Standard & Poor’s Ratings Services announced that it has assigned its preliminary “BB” senior debt, “BB-” subordinated debt, and “B+” preferred stock ratings to Fairfax Financial Holdings Ltd.’s (FFH) U.S.$750 million universal shelf offering.
“FFH has filed this shelf registration so that it may offer subordinated voting shares, preferred shares, debt securities, warrants and other securities with both the Canadian securities regulatory authorities and the U.S. SEC,” noted S&P credit analyst Damien Magarelli. “We are not expecting any significant amounts of incremental debt to be offered through this universal shelf.”
S&P noted: “At the same time, FFH has cancelled its previous universal shelf registration statement filed in March 2004, which had roughly $130 million in capacity remaining.
“The ratings on FFH and its member companies (collectively referred to as Fairfax) are based on the operating companies’ good competitive position and diversification in the U.S., Canada, and internationally. Operating performance has significantly improved in 2002 and 2003, though the runoff operations are still creating a significant drag on total company earnings.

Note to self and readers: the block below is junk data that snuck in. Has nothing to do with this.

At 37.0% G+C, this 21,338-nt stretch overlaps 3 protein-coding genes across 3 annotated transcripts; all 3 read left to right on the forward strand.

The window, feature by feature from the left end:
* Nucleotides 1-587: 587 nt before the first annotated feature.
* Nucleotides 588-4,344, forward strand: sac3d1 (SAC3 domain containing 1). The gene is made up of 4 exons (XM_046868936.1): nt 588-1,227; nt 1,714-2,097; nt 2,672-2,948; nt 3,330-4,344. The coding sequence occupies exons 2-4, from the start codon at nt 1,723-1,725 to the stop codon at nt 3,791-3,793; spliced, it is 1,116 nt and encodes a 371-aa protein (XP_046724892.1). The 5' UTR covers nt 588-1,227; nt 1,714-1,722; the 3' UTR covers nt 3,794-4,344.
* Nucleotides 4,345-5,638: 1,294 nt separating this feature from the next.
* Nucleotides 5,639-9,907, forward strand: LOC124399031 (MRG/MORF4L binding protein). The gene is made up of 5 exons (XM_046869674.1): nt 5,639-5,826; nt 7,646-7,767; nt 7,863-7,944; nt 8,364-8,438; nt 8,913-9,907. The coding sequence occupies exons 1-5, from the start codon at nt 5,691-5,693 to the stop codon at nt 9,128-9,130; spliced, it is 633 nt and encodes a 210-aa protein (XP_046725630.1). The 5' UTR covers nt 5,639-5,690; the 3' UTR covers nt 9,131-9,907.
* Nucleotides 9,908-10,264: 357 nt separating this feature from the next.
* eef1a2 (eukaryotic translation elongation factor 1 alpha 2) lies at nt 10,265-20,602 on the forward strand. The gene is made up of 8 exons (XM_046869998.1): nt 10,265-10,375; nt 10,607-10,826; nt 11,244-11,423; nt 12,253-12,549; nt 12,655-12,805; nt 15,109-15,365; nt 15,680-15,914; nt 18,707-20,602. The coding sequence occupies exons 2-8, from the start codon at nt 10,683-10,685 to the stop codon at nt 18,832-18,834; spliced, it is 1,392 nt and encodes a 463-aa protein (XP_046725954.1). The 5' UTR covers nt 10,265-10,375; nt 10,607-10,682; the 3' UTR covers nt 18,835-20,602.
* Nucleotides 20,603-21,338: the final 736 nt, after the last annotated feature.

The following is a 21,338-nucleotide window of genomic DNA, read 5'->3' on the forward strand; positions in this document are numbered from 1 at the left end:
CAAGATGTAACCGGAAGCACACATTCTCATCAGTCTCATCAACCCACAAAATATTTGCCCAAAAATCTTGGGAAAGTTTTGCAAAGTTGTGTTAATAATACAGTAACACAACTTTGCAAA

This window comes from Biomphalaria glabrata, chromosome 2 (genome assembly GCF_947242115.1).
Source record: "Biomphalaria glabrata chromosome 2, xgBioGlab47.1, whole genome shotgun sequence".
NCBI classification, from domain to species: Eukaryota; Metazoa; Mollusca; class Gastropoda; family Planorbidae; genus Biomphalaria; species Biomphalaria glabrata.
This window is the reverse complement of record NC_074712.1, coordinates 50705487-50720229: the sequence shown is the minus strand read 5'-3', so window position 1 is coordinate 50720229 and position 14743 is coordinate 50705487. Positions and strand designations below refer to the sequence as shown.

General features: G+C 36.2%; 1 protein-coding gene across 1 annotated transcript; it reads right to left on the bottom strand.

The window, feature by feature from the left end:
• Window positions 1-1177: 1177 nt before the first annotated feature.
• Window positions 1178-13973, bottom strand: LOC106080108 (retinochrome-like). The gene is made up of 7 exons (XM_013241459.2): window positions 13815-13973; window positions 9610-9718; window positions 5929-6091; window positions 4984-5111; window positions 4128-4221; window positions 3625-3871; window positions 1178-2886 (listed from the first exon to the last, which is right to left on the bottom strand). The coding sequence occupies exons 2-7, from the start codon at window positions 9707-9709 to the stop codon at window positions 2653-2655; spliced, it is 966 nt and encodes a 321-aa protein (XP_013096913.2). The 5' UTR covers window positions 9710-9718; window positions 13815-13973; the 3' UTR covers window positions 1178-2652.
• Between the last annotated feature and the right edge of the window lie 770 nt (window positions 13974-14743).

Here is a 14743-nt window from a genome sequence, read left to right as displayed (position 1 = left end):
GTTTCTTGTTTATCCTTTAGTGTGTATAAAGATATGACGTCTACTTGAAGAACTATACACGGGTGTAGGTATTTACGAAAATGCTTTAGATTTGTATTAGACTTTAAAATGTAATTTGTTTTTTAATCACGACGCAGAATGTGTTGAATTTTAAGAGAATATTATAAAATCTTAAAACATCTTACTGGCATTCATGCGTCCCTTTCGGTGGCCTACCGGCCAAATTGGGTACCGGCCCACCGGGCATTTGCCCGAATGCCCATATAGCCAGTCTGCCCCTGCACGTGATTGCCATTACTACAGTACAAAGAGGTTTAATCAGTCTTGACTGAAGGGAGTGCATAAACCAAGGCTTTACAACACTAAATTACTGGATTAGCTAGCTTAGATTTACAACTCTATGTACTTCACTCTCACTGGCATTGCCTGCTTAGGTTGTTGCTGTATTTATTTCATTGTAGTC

“Underwriting profitability was maintained through third-quarter 2004 despite catastrophe losses, though total net earnings have decreased. FFH’s capital adequacy, financial flexibility, and investments are viewed as a strength of the rating.”
S&P also indicated that “offsetting these positive traits have been continuous reserve strengthenings, a dependence on realized gains to maintain earnings, high reinsurance recoverables, and a corporate strategy that has orchestrated some acquisitions that have not met expectations. In addition, FFH has historically maintained very high debt leverage.”
S&P said that because of the high amount of intangible assets, it “believes that debt (including trust preferreds) to tangible equity is an appropriate measure of financial leverage and was 50 percent as of third-quarter 2004.”
It added that the stable outlook is “based on the view that Fairfax should exhibit continued improvement in underwriting and capitalization in 2005. Also, liquidity concerns are minimal as the next material cash outlay consists of debt obligations due in April 2005 ($27 million). In addition, although future reserve strengthenings are expected, Standard & Poor’s expects that earnings, reinsurance, and realized capital gains can offset reserve charges in 2004. Fairfax’s ability to demonstrate an improving and sustainable track record in earnings, capital adequacy, and liquidity is extremely important for the company to potentially improve its existing rating and/or outlook.”
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